Sullivan argues that there is insufficient evidence to support his conviction for attempted sexual abuse. On review, this court must view the evidence and the inferences to be drawn from it in the light most favorable to the state and must affirm unless fair-minded jurors would necessarily agree that the state failed to carry its burden of proof beyond a reasonable doubt.Abdulbaqui v. State, 728 P.2d 1211, 1214 (Alaska App. 1986).

Alaska Statute 11.31.100(a) sets out the elements of an attempt:

[A] person is guilty of an attempt to commit a crime if, with intent to commit a crime, the person engages in conduct which constitutes a substantial step toward the commission of that crime.

In order to constitute a “substantial step,” conduct must go beyond mere preparation. Gargan v. State, 436 P.2d 968, 971
(Alaska 1968). Whether an act is merely preparatory or is “sufficiently close to the consummation of the crime to amount to attempt, is a question of degree and depends upon the facts and circumstances of a particular case.” Braham v. State,571 P.2d 631, 637 (Alaska 1977), cert. denied, 436 U.S. 910,98 S.Ct. 2246, 56 L.Ed.2d 410 (1978).

Under AS 11.41.436(a),

[a]n offender commits the crime of sexual abuse of a minor in the second degree if

. . . .

(2) being 16 years of age or older, the offender engages in sexual contact with a person who is under 13 years of age. . . .

Sexual contact is defined as “knowingly touching, directly or through clothing, the victim’s genitals, anus, or female breast.” AS 11.81.900(b)(52)(A).

Sullivan claims that the state failed to produce evidence that he had taken a “substantial step” toward having sexual contact with a minor. Sullivan advances two arguments in support of his claim: 1) that his conduct amounted to no more than solicitation, and therefore cannot constitute a “substantial step;” and, 2) that the acts he solicited from D.T. would not have amounted to sexual contact under AS 11.81.900(b)(52)(A).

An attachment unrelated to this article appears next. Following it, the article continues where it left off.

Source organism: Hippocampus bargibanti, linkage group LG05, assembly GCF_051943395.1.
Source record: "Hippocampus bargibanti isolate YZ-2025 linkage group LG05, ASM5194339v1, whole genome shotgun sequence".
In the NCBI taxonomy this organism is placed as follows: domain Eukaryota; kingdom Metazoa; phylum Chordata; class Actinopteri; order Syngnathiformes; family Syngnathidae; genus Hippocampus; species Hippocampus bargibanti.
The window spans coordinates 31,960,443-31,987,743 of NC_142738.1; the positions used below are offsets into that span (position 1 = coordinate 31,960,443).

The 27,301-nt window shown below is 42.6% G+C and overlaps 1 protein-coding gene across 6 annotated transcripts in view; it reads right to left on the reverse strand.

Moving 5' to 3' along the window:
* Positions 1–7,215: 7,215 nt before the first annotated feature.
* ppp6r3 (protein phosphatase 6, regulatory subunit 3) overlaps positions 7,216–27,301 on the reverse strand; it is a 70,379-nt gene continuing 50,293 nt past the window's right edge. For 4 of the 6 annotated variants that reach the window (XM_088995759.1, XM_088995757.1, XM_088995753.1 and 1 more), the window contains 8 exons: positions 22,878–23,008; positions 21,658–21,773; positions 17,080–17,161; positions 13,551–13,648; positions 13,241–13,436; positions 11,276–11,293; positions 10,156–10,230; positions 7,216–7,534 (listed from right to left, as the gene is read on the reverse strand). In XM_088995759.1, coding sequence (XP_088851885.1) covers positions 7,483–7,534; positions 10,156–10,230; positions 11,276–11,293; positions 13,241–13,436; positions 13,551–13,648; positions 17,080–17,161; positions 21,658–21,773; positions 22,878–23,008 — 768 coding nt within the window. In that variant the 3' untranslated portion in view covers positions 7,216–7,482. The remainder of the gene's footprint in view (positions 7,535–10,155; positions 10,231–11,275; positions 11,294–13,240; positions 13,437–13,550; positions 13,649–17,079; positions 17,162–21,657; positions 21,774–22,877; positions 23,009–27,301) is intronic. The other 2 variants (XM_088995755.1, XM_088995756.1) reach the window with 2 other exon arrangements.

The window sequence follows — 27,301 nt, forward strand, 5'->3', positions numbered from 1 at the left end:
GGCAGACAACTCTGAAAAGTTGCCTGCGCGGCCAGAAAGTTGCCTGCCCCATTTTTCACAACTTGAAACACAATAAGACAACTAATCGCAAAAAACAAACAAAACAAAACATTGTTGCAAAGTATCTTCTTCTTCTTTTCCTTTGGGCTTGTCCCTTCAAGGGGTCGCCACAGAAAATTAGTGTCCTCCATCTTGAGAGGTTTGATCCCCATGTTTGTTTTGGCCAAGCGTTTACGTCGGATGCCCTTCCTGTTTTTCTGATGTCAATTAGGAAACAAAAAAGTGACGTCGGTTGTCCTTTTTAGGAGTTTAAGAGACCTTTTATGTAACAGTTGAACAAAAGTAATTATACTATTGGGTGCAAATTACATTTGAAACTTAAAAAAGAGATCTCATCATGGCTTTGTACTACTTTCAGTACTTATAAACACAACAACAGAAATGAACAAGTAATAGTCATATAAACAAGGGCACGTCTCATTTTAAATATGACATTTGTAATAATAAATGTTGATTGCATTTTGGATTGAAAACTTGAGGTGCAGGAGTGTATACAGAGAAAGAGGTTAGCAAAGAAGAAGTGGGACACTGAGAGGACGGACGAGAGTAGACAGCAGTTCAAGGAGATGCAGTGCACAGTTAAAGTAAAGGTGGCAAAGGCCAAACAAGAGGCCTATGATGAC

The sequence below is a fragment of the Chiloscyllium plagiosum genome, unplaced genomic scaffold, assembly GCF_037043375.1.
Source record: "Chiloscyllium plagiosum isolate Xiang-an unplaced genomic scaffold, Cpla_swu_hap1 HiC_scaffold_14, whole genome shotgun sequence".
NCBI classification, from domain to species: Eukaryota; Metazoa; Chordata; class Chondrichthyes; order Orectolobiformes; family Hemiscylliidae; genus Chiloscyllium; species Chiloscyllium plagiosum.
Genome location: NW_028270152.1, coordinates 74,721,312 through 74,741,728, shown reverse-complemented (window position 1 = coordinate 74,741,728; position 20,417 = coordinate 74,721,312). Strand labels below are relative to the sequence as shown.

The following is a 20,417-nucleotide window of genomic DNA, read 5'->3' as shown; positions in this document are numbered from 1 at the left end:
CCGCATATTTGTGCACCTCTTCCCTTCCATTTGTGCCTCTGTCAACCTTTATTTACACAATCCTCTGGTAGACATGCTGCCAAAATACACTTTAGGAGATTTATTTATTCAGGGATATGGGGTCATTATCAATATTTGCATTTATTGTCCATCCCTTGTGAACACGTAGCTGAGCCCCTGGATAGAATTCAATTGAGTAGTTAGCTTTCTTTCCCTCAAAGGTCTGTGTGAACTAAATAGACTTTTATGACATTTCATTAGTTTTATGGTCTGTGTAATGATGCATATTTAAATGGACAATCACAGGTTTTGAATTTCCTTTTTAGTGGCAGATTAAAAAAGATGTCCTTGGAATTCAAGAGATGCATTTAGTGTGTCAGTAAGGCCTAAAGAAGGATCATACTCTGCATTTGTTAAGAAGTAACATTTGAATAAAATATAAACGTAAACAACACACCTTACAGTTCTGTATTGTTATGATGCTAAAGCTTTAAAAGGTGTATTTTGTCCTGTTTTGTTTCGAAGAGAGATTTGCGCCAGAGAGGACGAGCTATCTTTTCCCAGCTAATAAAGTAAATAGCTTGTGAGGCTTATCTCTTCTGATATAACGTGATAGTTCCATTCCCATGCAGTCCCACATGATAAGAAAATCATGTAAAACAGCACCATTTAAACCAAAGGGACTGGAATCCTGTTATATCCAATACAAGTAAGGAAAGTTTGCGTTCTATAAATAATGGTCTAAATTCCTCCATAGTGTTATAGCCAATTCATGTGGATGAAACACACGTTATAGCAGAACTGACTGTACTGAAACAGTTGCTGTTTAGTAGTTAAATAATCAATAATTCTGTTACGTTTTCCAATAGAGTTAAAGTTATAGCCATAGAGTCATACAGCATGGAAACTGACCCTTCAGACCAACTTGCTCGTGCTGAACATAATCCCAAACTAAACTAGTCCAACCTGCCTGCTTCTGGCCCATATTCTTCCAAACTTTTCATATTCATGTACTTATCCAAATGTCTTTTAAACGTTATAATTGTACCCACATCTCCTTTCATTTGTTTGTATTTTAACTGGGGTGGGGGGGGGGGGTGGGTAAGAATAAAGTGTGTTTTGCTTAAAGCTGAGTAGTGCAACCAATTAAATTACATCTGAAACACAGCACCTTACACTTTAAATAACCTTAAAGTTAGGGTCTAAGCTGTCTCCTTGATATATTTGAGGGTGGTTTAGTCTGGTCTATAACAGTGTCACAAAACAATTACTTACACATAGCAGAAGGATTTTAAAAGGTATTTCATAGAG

In Braham v. State, the Alaska Supreme Court established that solicitation is merely preparatory conduct and is therefore insufficient to constitute a “substantial step.” 571 P.2d at 637, 638 n. 10. Braham solicited an acquaintance to kill a third party for $600. Braham instructed his acquaintance to visit the intended victim at the hospital and deliver a fictitious message to him. ThePage 54
acquaintance did so; shortly thereafter, he abandoned the murder plans and became a police informant. Braham was convicted of attempted murder. On appeal, he challenged the sufficiency of the evidence to support his conviction.

The issue before the supreme court was whether Braham had committed an attempt or whether his acts amounted to a mere solicitation. The court reasoned that the purpose of the hospital visit by Braham’s acquaintance was to “establish a relationship of trust and confidence” with the victim in order to facilitate the commission of the offense. Id. at 638. The court concluded that the hospital visit was “a direct, unequivocal `act toward the commission of the crime’ of murder” within the meaning of the attempt statute[fn1] and that the evidence was therefore sufficient to support a guilty verdict on the attempt charge.Id. at 638.

The circumstances of the present case are distinguishable from the facts in Braham in two respects: 1) there was no agreement between Sullivan and another person to commit a crime, and 2) Sullivan did not engage in any activity toward completion of his crime after he solicited the commission of an offense by delivering a note to D.T. These distinctions are significant. At the very least, Braham requires that a solicitation be met with agreement and that there be some further act beyond agreement. The line dividing preparation from attempt falls between the agreement to commit a crime and the subsequent act in furtherance of it. By contrast, in the present case, all of Sullivan’s acts occurred prior to, and in preparation for, the solicitation. There was no act beyond solicitation.

The state nevertheless argues that Sullivan’s acts, when viewed together, constitute a substantial step toward engaging in sexual contact with D.T. However, according to the state’s own account, Sullivan engaged in these acts in preparation for the solicitation itself. For example, at trial the state claimed that Sullivan had written his notes in test format, in order to convince the children that “what he was doing was good” so that they would want to “pass [the] test.” Likewise, the state argued at trial that Sullivan showed the children pictures of naked women “so that they would be in the mood where he could have sexual contact with them once he persuaded them to get their clothes off.”[fn2] Although these acts may support an inference that Sullivan had a plan to seduce young girls, they amount to no more than preparatory conduct under Braham. The fact that Sullivan took steps to ensure that his solicitation would be successful does not convert the solicitation into a substantial step.

The state also relies on the Model Penal Code in support of its position. Alaska’s attempt statute was based in part on ModelPenal Code Part 1, Art. 5 § 5.01 (1985), which requires that a person,